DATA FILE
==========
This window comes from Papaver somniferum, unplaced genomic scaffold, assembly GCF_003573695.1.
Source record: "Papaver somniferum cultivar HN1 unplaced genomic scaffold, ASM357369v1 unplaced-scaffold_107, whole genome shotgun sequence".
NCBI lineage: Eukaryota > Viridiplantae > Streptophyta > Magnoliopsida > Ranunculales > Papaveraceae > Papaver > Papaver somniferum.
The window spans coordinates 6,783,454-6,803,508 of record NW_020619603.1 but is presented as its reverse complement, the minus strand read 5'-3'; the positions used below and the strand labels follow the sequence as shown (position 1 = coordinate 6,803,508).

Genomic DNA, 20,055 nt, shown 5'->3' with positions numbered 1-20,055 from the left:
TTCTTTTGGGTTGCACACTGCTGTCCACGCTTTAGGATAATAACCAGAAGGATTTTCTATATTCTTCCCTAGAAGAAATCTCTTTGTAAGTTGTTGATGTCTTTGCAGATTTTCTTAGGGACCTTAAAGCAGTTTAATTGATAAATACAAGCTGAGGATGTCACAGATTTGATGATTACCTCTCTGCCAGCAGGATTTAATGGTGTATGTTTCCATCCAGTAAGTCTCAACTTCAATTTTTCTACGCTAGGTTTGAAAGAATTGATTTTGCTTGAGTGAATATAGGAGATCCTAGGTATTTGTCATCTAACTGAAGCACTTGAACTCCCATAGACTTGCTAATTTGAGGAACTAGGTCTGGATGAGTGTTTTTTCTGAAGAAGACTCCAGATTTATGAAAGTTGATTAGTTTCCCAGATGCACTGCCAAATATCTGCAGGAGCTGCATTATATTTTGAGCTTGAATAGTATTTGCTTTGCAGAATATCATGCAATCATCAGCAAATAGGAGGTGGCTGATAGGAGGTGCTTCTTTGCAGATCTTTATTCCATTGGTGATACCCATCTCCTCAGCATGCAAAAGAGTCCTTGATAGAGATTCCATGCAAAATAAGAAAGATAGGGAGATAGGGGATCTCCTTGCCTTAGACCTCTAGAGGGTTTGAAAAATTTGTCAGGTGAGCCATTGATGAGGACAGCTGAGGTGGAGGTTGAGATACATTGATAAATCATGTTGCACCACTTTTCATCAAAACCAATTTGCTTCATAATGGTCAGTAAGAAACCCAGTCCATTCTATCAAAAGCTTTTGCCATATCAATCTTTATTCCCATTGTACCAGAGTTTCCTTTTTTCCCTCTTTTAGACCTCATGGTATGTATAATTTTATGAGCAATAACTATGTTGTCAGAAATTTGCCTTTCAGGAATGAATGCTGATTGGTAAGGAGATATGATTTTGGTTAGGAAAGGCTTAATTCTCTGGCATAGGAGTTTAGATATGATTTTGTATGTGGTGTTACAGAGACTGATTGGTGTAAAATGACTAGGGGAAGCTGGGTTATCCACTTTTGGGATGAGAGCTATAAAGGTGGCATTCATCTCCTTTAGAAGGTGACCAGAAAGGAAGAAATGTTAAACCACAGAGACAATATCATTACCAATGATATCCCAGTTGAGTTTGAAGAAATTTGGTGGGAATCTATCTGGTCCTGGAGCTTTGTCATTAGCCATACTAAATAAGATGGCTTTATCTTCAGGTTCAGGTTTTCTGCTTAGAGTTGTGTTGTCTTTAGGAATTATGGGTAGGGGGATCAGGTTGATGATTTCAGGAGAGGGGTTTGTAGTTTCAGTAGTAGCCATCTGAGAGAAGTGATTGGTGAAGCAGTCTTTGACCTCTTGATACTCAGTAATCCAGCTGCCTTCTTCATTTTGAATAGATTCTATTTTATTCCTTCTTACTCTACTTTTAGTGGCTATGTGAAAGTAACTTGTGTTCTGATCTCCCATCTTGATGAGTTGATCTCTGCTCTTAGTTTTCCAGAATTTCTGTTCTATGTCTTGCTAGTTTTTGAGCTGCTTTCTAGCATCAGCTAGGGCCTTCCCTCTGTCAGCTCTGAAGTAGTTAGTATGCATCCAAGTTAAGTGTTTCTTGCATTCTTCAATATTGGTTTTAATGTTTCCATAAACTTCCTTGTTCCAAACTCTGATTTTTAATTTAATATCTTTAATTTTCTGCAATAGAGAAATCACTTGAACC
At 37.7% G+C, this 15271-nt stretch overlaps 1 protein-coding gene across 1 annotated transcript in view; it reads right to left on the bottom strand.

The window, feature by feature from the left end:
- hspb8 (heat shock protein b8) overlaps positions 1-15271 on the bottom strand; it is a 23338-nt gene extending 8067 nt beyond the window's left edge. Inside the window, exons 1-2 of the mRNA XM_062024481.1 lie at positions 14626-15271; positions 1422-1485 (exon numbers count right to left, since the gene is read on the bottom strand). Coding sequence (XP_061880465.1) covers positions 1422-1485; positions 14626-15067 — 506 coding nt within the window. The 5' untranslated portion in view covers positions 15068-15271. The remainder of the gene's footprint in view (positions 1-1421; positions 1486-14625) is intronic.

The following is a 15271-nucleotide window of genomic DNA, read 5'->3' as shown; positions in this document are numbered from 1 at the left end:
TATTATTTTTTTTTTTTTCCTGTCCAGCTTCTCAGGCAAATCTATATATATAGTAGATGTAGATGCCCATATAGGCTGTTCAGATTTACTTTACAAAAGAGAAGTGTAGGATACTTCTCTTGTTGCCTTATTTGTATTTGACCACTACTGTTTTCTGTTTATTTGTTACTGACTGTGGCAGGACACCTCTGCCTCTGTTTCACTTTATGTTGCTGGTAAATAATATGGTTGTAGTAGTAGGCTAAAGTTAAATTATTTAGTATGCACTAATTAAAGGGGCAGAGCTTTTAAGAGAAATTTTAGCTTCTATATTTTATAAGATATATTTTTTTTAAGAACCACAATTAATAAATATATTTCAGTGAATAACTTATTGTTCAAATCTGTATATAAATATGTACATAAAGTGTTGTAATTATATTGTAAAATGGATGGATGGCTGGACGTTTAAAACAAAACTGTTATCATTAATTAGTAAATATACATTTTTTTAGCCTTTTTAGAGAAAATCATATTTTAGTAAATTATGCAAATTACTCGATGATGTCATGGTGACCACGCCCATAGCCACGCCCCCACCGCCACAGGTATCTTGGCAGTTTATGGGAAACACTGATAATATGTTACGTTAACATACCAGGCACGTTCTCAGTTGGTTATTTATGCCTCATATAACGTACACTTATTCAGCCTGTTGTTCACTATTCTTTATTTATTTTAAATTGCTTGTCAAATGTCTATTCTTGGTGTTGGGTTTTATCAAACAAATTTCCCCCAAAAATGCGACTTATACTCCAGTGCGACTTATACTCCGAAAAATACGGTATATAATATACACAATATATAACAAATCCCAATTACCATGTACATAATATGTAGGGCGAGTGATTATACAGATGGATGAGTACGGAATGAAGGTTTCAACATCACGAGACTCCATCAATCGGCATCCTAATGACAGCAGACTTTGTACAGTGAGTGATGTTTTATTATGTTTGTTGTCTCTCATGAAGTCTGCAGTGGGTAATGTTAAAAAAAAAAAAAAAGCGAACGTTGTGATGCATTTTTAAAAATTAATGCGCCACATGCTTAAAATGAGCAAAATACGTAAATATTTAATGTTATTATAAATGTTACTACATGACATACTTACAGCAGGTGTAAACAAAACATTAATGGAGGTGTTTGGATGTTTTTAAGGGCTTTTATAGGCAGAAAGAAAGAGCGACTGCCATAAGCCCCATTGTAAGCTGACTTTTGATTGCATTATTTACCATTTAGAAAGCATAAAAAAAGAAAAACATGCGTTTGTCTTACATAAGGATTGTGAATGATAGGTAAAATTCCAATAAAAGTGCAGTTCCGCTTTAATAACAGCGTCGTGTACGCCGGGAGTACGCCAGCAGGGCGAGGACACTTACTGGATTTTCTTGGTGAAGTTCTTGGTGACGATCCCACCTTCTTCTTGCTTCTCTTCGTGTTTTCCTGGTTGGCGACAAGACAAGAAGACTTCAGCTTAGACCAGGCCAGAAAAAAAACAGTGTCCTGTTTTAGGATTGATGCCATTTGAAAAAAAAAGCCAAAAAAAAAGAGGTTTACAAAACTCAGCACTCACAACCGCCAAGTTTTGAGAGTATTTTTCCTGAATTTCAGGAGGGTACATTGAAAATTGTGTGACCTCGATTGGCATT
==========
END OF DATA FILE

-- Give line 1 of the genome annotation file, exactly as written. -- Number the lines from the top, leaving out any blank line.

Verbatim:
This window comes from Papaver somniferum, unplaced genomic scaffold, assembly GCF_003573695.1.